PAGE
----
Food & Agribusiness Group Update
|Author:||Ms Isabel Foley, Deborah Spence, Orla M. Clayton, Danielle Conaghan, James Lawless and Ciara Farrell|
The purpose of this briefing is to provide an update on two recent developments in the area of nutrition and health claims, and advertising of food generally, both at an EU and Irish level.
The European Commission has identified nutrition and health claims on food products as an area of focus at a European legislative and policy level, as evidenced by the inclusion of the relevant legislation in last year's Better Regulation Communication (the "Communication"). Further to the Communication guidelines, the European Commission published a Roadmap on the evaluation of Regulation (EC) No 1924/2006 on nutrition and health claims made on foods1 (the "2006 Regulation"), in October 2015 which outlines the purpose, content and scope of the evaluation. The Communication provides for evaluations and fitness checks across a wide range of policy areas and legislation. A refocused emphasis on nutrition and health claims can also be seen at a national level with the inclusion of new rules regulating the use of such claims in the seventh regulatory code recently published by the Advertising Standards Authority for Ireland ("ASAI").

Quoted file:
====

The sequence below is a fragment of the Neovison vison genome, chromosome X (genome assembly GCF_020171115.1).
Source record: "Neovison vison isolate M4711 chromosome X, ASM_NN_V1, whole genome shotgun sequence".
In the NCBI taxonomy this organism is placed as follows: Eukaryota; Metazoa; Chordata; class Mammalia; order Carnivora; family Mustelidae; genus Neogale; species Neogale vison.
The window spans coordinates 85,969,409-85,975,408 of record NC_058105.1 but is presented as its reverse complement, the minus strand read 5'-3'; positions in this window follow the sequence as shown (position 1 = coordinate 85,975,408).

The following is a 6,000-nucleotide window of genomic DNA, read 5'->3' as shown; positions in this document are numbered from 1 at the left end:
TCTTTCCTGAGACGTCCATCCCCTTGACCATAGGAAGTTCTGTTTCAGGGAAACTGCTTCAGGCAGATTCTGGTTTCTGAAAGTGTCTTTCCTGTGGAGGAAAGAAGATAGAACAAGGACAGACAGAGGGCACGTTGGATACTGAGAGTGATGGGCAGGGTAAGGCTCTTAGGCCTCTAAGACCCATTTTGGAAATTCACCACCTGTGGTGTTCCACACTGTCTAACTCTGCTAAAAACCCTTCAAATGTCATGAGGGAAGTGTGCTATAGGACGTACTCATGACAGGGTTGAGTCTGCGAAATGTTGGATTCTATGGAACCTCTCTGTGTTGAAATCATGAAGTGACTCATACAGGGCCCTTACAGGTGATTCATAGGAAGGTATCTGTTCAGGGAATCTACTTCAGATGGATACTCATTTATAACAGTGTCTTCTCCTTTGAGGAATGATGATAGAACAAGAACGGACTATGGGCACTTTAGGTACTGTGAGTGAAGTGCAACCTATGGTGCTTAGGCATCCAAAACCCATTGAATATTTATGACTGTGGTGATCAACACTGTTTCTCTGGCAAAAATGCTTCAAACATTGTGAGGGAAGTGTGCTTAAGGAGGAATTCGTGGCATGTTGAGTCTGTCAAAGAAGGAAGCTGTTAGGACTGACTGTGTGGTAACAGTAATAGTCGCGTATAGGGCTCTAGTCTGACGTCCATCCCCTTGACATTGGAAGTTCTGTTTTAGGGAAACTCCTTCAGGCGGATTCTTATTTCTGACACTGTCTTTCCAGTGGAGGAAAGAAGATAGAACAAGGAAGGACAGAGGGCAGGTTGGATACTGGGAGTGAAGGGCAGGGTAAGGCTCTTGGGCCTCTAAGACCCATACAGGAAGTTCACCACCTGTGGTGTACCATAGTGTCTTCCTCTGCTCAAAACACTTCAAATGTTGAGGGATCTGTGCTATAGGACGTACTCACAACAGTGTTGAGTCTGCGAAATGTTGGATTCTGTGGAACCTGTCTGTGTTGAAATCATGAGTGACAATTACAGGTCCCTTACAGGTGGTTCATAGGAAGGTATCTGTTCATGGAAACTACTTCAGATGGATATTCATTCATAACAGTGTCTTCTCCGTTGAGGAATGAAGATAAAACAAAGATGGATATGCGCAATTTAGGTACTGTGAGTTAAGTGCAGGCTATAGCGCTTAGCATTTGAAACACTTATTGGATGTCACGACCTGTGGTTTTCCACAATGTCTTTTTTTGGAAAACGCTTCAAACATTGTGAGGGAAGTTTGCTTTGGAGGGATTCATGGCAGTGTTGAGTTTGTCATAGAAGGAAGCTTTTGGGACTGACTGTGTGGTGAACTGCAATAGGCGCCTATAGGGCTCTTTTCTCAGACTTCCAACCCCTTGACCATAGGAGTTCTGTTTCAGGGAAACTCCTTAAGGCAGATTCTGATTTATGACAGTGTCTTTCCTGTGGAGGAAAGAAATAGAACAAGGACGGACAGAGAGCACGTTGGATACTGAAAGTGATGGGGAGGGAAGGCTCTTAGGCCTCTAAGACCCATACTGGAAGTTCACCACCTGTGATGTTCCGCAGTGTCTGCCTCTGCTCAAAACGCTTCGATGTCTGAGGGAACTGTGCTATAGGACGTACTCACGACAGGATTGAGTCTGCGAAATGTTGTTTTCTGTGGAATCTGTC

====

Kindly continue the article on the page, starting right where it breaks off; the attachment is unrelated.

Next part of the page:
In this briefing we look at the recent Roadmap published by the European Commission and the new advertising standards code issued by the ASAI.
BETTER REGULATION COMMUNICATION
Better Regulation Communications are a tool used by the European Commission to ensure that EU policies are drafted, implemented and reviewed in a transparent, empirically-reliable manner with appropriate input from involved stakeholders. The process starts with the publication of a Roadmap (or an Inception Impact Assessment if greater detail is required) by the European Commission, which allows industry stakeholders to submit their observations on existing legislation and planned initiatives to the European Commission.
The 2006 Regulation was brought into force to enable EU consumers to make healthier and more informed choices in respect of their food consumption. It regulates the types of nutrition and health claims which can be used in the labelling, presentation and advertising of food products. Under the 2006 Regulation, there are two types of claims: (i) nutrition claims and (ii) health claims.
As defined in the 2006 Regulation, a "nutrition claim" is "any claim which states, suggests or implies that a food has particular beneficial nutritional properties..." due to its energy value and/or the nutrients or substances it contains such as...
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